Lombardi et al (1997) found very high germination rates of T latifolia at a fluctuating 20-30C, with plenty of light. They suggest each cat-tail contains 1000s of seeds. If the anticipated invasion of the pond doesn't materialize next year, in the October I'll harvest a few and then sow their seeds in the poly tunnel the following spring. A few dozen plants should be enough. Eventually, I want the whole pond to be a solid mass of 8ft tall bulrushes.

Lombardi, T., Fochetti, T., Bertacchi, A. and Onnis, A., 1997. Germination requirements in a population of Typha latifolia. Aquatic Botany, 56(1), pp.1-10.

These boots were made for weeding

The area in between the pond and the Eastern boundary - about 6x12ft - has never been cultivated by me, and I don't think it's received much of anyone's attention, ever. Last year, mind, I was away during July, the whole plot was under siege from weeds, and that area in particular went "stark staring mad". 

So this year I'm going to work that bit of ground. No corner of the plot should be neglected. I'm collecting plenty of compost material, getting the off-cuts from a florist, an neighbour's guinea pig bedding, our own kitchen waste, and of course waste material from the plot itself, such as the winter field beans. On top of that, there's a lot of comfrey, which I've already cut down and composted twice this year.

An area 6x12ft is big enough to heap it all up and then turn it. I'm going to add my old compost heap, (in the far NE corner, where gorse is to be planted), but I'm waiting for some turnip seeds to ripen - they're growing from a last year's discarded neep.

This is the approach I'm taking: if an area gets neglected and weed infested, cut them down and use it to do some sort of physical work, and your boots will do the weeding.

Typha latifolia in flower at last

The plants must be almost 8ft tall, which means the flowers are at eye level when viewed from the path, as planned. The second part of the plan is that the flowers will produce a lot of seeds, which will germinate in the pond next year. It's now full of weeds: several kinds of grass, docks and clover. Bit of a mess, frankly. But it's doing its job, getting water from out of the beds, so I'm inclined to leave well alone for now. Either the bulrushes really take over the pond, and shade out most of the weeds, or I re-excavate it and puddle the clay, removing and re-planting the bulrushes. But that's a year or two away, I'm still far too busy with the riddling and weeding just now.

Friday, June 30, 2017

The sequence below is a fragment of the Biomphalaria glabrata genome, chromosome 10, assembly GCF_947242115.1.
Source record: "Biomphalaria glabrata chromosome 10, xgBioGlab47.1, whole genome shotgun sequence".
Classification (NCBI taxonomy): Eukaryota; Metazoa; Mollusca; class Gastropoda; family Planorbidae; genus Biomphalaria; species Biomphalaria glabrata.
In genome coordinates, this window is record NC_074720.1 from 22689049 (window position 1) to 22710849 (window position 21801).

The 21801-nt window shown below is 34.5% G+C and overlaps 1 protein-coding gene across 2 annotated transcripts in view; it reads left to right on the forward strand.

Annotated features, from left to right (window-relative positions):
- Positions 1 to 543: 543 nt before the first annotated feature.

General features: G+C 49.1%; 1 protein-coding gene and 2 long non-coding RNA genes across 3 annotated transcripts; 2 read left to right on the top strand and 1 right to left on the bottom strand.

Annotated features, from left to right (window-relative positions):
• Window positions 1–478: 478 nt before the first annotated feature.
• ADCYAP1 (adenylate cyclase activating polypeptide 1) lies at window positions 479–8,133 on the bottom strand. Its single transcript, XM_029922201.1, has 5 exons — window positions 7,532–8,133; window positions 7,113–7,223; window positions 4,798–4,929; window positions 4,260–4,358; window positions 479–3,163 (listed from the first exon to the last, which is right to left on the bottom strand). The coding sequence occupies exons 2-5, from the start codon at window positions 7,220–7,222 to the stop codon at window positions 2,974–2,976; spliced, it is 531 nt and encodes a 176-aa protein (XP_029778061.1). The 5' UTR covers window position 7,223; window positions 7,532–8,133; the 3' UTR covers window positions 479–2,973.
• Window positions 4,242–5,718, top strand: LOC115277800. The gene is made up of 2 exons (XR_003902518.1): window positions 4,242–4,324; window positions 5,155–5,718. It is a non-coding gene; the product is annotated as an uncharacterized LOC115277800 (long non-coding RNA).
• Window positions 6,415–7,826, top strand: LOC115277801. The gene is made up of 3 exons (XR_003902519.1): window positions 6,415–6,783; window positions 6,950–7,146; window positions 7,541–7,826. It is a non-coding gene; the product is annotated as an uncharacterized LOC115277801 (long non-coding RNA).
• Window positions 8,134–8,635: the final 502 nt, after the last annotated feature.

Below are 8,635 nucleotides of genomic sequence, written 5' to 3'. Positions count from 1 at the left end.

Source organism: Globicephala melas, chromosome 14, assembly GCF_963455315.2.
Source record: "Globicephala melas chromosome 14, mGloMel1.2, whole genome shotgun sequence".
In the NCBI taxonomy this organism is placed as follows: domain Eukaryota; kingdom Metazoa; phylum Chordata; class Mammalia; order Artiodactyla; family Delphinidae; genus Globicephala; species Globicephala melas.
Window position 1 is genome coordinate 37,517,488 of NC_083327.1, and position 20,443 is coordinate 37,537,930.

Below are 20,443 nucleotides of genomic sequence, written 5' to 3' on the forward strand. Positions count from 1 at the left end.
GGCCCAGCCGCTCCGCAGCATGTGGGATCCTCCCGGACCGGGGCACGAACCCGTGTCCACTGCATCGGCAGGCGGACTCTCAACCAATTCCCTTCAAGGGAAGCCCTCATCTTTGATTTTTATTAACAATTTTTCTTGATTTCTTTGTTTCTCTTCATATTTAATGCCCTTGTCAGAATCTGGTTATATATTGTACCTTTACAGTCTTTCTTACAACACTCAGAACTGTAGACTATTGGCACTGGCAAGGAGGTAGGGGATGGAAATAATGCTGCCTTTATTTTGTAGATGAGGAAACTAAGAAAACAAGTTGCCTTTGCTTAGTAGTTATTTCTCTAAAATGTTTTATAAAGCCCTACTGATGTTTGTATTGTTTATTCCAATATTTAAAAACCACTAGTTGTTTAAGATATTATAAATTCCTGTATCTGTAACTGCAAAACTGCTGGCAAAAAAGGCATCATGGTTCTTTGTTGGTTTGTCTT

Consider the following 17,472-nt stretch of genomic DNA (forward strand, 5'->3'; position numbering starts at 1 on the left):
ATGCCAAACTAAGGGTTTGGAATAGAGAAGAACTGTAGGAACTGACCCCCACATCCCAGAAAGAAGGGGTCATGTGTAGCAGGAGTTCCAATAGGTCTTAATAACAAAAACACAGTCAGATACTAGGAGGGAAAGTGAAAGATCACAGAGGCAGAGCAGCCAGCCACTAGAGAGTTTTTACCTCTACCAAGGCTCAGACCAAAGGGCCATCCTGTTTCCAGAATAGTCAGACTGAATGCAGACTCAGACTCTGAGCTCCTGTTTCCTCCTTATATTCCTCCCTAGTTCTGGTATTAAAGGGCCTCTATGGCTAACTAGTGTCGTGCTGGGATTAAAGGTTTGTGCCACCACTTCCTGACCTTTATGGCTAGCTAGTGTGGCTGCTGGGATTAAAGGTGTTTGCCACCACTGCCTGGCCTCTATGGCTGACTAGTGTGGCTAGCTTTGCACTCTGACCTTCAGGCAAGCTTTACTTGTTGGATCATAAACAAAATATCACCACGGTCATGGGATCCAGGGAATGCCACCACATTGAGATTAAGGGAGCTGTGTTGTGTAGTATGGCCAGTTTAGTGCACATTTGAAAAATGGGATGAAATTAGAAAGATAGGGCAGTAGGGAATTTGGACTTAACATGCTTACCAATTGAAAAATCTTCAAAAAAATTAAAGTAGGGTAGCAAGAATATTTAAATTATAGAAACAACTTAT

Picardy Wight Garlic - Harvested

A few of them were a little rotted, and the air turned blue as I vented my feelings on appearance of onion white rot. But a closer examination suggested the rot was at the base of the stalk, the top of the bulb, and NOT around the roots. So, it was just some rot, perhaps caused by rainwater lying too long on the surface. I lost maybe 7-9 bulbs that way.

The carcassonne wight are still growing. Anyway you look at it, we've got enough garlic for the next year.

Beans, beans, beans, beans, beans...

The last blog post was also all about the Vicia faba, winter field beans. They dominate the plot more than somewhat, being now 7ft high and occupying the 4th bed. Many of them are flopping over.

So I decided I'd have a go at harvesting them. After an hour and a half, I had two barrows-full of stalks, and a plastic loaf tray (a bit less than 1/2 metre sq.) full of pods. All of this from just a couple of square metres in the bed - I cleared the end of the bed, near the pond, where the beans had flopped over and covered the skinny path. I'm thinking, how the hell am I going to get these seeds dry?  And, what an awful lot of beans I'm going to have.

The answer to the drying problem: leave the bloomin' beans on the plant until they dry out, (according to I'm just going to have to get over the fact that the 4th bed is now looking like a jungle. The thing to take away is, a patch of, say, 50sq ft sown in September, will yield enough beans 10-12 months later to sow the entire plot.

This year with approx 300sq ft sown, I'm going to have sacks-full. Which is fine. A neighbour is providing me with guinea pig bedding, and the Secretary is getting waste from a florist, contributing to the huge amount of compost I'm going to need for no-dig. So I owe a couple of favours, which I'll return in the form of beans.